Referendum in Ireland on whether Irish abroad should have voting rights at home looks likely
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Referendum in Ireland on whether Irish abroad should have voting rights at home looks likely

A REFERENDUM is likely to be held in Ireland asking the electorate whether millions of Irish living abroad should have a vote in the next Presidential election.

A spokesman for the Department of the Taoiseach told The Irish Post why a referendum was necessary: “Any such vote granted to those not living in the Republic would require a change in the constitution. This in turn needs a referendum to enact such a change.”

The department confirmed that discussions have been entered into by the Minister for the Diaspora Joe McHugh. However, no date had been fixed for any referendum and neither had the exact wording of any such question been formulated.

Minister McHugh is believed to be strongly in favour of granting a Presidential vote to members of the Diaspora. He may even advocate extending the electoral franchise to cover elections to the Dáil in the future. The minister also confirmed that he was in discussions about measures that will make it easier for emigrants to return home.

irish embassy-n The Irish Embassy on London's Grosvenor Place
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The Irish Embassy in London told The Irish Post that the issue of giving Irish citizens outside the State the right to vote in Presidential elections was considered by the Convention on the Constitution in September 2013, with the majority of members broadly in favour of extending voting rights.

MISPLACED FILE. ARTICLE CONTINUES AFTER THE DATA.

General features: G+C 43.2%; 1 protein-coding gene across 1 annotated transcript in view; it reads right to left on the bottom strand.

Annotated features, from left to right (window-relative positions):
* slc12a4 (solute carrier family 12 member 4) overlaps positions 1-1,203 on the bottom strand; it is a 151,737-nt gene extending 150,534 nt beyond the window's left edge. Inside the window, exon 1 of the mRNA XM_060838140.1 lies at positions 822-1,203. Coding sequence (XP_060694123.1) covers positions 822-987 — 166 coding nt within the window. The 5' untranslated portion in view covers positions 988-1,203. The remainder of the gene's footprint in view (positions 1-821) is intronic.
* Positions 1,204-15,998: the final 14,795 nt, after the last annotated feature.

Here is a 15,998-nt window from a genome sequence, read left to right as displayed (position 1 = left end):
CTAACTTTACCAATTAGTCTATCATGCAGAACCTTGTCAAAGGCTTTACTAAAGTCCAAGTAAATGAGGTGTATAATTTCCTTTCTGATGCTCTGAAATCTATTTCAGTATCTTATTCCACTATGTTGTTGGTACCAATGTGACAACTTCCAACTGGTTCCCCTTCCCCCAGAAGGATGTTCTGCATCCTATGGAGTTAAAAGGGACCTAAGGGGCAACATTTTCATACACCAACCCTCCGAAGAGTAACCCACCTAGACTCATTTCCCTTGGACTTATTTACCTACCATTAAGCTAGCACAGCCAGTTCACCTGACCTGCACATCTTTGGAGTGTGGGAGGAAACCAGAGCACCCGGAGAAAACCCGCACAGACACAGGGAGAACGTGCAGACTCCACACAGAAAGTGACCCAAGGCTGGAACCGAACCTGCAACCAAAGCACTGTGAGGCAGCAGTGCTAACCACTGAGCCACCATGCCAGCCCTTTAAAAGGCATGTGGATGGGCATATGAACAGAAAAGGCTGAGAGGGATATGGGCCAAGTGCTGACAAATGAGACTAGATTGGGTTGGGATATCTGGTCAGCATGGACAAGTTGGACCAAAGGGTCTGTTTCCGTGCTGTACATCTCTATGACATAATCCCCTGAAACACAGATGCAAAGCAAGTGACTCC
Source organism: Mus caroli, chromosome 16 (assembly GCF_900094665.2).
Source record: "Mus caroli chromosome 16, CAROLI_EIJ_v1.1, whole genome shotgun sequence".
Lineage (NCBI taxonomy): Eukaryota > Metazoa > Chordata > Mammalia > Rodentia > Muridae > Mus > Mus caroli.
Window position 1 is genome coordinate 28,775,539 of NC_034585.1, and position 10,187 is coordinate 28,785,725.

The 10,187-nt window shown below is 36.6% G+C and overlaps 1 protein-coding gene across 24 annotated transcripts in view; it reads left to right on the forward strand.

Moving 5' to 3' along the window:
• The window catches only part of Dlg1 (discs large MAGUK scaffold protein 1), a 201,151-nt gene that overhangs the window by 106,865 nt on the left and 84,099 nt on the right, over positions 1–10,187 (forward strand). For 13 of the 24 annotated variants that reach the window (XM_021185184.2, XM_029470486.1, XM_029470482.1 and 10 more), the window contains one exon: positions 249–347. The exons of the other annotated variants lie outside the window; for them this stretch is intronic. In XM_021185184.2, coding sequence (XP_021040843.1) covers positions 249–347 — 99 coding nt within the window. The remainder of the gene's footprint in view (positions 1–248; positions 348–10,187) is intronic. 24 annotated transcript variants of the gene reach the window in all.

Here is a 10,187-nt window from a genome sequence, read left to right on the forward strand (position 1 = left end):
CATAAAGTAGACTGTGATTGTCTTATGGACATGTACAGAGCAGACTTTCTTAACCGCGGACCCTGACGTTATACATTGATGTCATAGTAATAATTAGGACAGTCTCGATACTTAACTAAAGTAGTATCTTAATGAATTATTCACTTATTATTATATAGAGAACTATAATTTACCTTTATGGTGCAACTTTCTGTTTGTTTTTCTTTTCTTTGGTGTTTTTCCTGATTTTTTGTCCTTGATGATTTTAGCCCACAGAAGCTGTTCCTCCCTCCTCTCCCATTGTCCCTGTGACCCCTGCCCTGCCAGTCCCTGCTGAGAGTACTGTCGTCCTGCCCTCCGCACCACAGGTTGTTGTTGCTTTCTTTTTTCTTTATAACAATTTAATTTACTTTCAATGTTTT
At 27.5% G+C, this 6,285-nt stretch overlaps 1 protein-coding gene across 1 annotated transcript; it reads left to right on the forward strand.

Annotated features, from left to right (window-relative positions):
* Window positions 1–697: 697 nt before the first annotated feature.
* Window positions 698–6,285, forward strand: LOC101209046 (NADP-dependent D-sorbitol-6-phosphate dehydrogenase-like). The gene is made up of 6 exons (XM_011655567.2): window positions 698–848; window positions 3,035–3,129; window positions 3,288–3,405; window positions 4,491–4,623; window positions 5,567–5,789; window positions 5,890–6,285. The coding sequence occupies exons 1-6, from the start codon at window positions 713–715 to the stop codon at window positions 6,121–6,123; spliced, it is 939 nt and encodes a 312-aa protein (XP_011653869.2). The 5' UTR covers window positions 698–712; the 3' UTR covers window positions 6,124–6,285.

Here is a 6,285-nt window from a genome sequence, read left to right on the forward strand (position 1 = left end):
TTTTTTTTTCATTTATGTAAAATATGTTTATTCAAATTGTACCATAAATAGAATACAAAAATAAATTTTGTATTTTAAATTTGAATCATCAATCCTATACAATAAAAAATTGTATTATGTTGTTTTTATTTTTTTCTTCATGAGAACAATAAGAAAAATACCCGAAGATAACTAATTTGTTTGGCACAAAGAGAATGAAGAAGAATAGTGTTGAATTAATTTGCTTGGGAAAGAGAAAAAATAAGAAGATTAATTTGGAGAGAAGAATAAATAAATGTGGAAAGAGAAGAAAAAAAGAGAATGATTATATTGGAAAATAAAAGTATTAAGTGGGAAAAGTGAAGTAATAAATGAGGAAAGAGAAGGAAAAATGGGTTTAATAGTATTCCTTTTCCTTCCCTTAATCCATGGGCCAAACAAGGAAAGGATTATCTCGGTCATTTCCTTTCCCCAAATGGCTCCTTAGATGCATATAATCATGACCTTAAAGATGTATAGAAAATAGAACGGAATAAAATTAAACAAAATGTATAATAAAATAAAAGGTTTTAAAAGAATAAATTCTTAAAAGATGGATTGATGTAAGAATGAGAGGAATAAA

The Embassy added: “Most recently, the issue was discussed at the interdepartmental committee on the Irish Abroad, which was chaired by Minister McHugh.

“When the analysis is complete it will then be a matter for Government to decide on whether to hold a referendum on this issue, as it has been already established that an amendment to the constitution will be required.”

Peter McNulty, CEO of Irish in Britain, told The Irish Post that he welcomed the news of progress.

He said: “Irish people wherever they are in the world remain a part of the Irish nation with many advocating for the nation in all corners of the world, it is only fitting therefore that they have a say in who the head of the nation is. We look forward to hearing the proposal and timeframe set out by the Government on the voting referendum.”